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Published Sunday, August 17th, 2014

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Tracy Bang Remembers Everything

Soon Tracy Bang lost the back of her mind. There was no recess, no memory as such – everything she had ever experienced existed in the now, in the present.

Soon Tracy Bang lost the back of her mind. There was no recess, no memory as such – everything she had ever experienced existed in the now, in the present.
It was great at first, changed everything, e.g. she created a shitstorm at her grandmother’s bridge club. But then the bad stuff happened. Her husband had to go, Filipe, because he apologised too much, overused the word ‘disquieting’, etc. Then her friends had to go, Jen and Helmut, for similar reasons. They always lifted their eyebrows in the same way, and spoke about food production processes.
That was it for Tracy Bang. Nothing seemed new anymore. She already knew all the faces, colours seemed obvious, the sun was boring. It wasn’t just things, it was patterns too: plot sequences, types of news story, ways of doing things. Things got really bad when she started to get bored of her own thoughts. Everything became like a drone, like a continuous, monotonous drone.
Desperately, she looked for new things. Things that would surprise her, that would take her away from her tedious self. She tried putting her finger in a blender. She sellotaped her cat to her head and jogged around the park. None of it worked. Nothing was new enough.
She found that every new experience became like experiencing something for the last time. Once it entered her mind – that was it. It would remain as fresh and as vivid as in the first instance, but at the same time no longer fresh or vivid at all. Just another moment among all the other living moments.
New experiences felt like birth and death in one: every something new, once realised, was eternally to remain – always the same, but never the same again. Soon even this bored her: the structure of a novelty and its instantaneous death.
But this wasn’t the hardest thing. The hardest thing was her emotional wellbeing. Tracy Bang’s emotional wellbeing.
She carried every personal response to everything that had ever happened with her, all of the time. And she no longer wanted to do anything. Any positive experience, she knew, was a prelude to disaster. She saw clearly how it would have to end.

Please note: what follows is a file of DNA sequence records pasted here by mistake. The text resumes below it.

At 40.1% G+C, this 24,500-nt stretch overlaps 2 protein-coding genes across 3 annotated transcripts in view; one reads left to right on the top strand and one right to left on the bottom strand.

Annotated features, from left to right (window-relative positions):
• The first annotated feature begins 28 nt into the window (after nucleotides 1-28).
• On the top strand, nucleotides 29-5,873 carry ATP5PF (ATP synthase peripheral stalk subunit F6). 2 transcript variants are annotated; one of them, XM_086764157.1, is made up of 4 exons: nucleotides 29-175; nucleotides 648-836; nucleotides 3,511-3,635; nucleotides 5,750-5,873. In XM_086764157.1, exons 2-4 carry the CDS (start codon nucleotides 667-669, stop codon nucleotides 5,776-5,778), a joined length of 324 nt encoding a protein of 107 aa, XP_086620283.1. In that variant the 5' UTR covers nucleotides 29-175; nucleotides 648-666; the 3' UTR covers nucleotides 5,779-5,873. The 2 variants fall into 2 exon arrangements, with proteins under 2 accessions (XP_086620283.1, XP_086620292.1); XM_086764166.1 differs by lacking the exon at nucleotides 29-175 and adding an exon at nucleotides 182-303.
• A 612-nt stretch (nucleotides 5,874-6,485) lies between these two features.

She was a wound, always opening, always closing. It was terrible being Tracy Bang, really awful. She was perpetually thinking this: the thought was permanently there, nestled alongside everything else.
Soon, that was it. She’d had enough. She locked herself in a small chest. “I’m locking myself in a small chest,” she said. So she did it. She sat in the chest. She stared into the blackness, occasionally sucking vitamin water through a tube. Chesty chest. That was what she called it.
Everything throbbed away, at the front of her mind. Everything she’d ever thought or noticed pounded as one cacophonous chant. The same old drone, only louder. All things, all thoughts, all feelings, all patterns came to this.
She thought it would never end. It was nauseating.
And yet, slowly, out of this perpetual sameness, out of the abysmal mess, out of the blackness of the chest – something different began to emerge. It was a kind of angle: hard to describe. But it was the first thing not to bore her in a long time.
Of course, everything remained just stupid, empty, meaningless movement and repetition. That was all that was there, she realised, and there was nothing to it. But realising that, lowering her expectations, ceasing to look beyond, no longer expecting anything other than this endless buzzing, she felt a kind of relief, and at once saw the awful beauty of it.
Tracy Bang hit her head against the side of the chest. Then she left the chest. Turned out she’d only been in there for three hours. Also, she’d left the oven on, which was pretty stupid, considering.
She wanted to do something nuts, like smash a war memorial or whack off a car salesman. No, she wanted to do something normal. Something normal and tedious and scintillating, like putting cling film around half an onion.
She phoned Filipe. He was pretty angry. Unsurprising, she thought, and realised she was mildly aroused. Her friends, too, with their predictable rebukes, couldn’t have done better.
Well, that was that, then. She wandered around the house. Then she left the house and walked around the city. She felt the same thoughts, the same feelings, the same everything – a sense of sameness, vital in its way, and singularly different. Unlike people and unlike things, like everything, but unlike anything. Tracy Bang felt fine again, bought some chips, watched a shitty film and soon forgot that any of this had ever happened.

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